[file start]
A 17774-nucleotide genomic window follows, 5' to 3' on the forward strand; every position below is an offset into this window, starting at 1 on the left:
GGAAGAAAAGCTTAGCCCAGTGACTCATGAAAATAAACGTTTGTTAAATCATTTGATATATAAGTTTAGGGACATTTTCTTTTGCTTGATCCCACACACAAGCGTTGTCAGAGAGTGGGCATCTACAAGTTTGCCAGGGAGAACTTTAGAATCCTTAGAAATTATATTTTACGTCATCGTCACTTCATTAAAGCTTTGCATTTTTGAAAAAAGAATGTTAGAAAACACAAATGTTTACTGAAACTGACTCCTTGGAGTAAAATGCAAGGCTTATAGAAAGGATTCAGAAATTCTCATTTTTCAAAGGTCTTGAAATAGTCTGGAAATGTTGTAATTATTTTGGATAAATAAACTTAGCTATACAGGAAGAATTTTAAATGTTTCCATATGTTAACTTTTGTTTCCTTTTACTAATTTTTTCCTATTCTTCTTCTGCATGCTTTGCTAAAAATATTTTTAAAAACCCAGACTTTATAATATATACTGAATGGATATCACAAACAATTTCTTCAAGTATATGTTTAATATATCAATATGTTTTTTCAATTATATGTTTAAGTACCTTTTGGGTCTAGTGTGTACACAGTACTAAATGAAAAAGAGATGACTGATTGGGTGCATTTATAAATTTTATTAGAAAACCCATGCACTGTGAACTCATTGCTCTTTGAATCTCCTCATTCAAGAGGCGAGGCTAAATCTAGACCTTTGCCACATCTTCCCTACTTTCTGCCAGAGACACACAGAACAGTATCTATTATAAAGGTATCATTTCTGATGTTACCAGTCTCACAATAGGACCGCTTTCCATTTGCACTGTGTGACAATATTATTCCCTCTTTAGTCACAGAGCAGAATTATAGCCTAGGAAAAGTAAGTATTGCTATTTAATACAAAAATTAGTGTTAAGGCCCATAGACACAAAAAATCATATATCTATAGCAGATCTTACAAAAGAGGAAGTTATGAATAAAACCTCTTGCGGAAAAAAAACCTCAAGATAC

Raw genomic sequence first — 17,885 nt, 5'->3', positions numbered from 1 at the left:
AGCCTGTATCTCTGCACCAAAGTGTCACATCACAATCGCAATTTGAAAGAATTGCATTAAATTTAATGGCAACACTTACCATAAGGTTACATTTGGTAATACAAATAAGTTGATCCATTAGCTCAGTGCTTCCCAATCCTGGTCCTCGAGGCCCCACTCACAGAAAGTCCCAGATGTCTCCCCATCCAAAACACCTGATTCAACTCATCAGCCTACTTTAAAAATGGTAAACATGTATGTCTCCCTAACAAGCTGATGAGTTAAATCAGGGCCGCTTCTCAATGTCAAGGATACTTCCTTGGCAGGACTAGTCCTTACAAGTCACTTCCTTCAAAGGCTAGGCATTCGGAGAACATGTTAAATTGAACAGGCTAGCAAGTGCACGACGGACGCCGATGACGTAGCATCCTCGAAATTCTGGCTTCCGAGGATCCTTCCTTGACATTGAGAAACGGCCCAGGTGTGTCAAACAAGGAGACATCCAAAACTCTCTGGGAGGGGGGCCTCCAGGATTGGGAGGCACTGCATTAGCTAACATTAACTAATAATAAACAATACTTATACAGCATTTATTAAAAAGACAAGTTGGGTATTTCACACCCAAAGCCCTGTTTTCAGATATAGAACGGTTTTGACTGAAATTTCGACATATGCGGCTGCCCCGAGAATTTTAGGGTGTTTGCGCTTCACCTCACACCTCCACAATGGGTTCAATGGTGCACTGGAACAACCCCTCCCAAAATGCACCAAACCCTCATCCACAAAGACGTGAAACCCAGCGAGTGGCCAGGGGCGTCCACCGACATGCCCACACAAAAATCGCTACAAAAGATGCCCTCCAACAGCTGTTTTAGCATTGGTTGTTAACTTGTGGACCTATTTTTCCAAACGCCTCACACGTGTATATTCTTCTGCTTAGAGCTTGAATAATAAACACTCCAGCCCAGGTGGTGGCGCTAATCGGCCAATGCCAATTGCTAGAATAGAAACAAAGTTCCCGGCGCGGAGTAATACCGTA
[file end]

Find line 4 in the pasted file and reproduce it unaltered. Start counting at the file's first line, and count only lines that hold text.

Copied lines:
AGCCTGTATCTCTGCACCAAAGTGTCACATCACAATCGCAATTTGAAAGAATTGCATTAAATTTAATGGCAACACTTACCATAAGGTTACATTTGGTAATACAAATAAGTTGATCCATTAGCTCAGTGCTTCCCAATCCTGGTCCTCGAGGCCCCACTCACAGAAAGTCCCAGATGTCTCCCCATCCAAAACACCTGATTCAACTCATCAGCCTACTTTAAAAATGGTAAACATGTATGTCTCCCTAACAAGCTGATGAGTTAAATCAGGGCCGCTTCTCAATGTCAAGGATACTTCCTTGGCAGGACTAGTCCTTACAAGTCACTTCCTTCAAAGGCTAGGCATTCGGAGAACATGTTAAATTGAACAGGCTAGCAAGTGCACGACGGACGCCGATGACGTAGCATCCTCGAAATTCTGGCTTCCGAGGATCCTTCCTTGACATTGAGAAACGGCCCAGGTGTGTCAAACAAGGAGACATCCAAAACTCTCTGGGAGGGGGGCCTCCAGGATTGGGAGGCACTGCATTAGCTAACATTAACTAATAATAAACAATACTTATACAGCATTTATTAAAAAGACAAGTTGGGTATTTCACACCCAAAGCCCTGTTTTCAGATATAGAACGGTTTTGACTGAAATTTCGACATATGCGGCTGCCCCGAGAATTTTAGGGTGTTTGCGCTTCACCTCACACCTCCACAATGGGTTCAATGGTGCACTGGAACAACCCCTCCCAAAATGCACCAAACCCTCATCCACAAAGACGTGAAACCCAGCGAGTGGCCAGGGGCGTCCACCGACATGCCCACACAAAAATCGCTACAAAAGATGCCCTCCAACAGCTGTTTTAGCATTGGTTGTTAACTTGTGGACCTATTTTTCCAAACGCCTCACACGTGTATATTCTTCTGCTTAGAGCTTGAATAATAAACACTCCAGCCCAGGTGGTGGCGCTAATCGGCCAATGCCAATTGCTAGAATAGAAACAAAGTTCCCGGCGCGGAGTAATACCGTA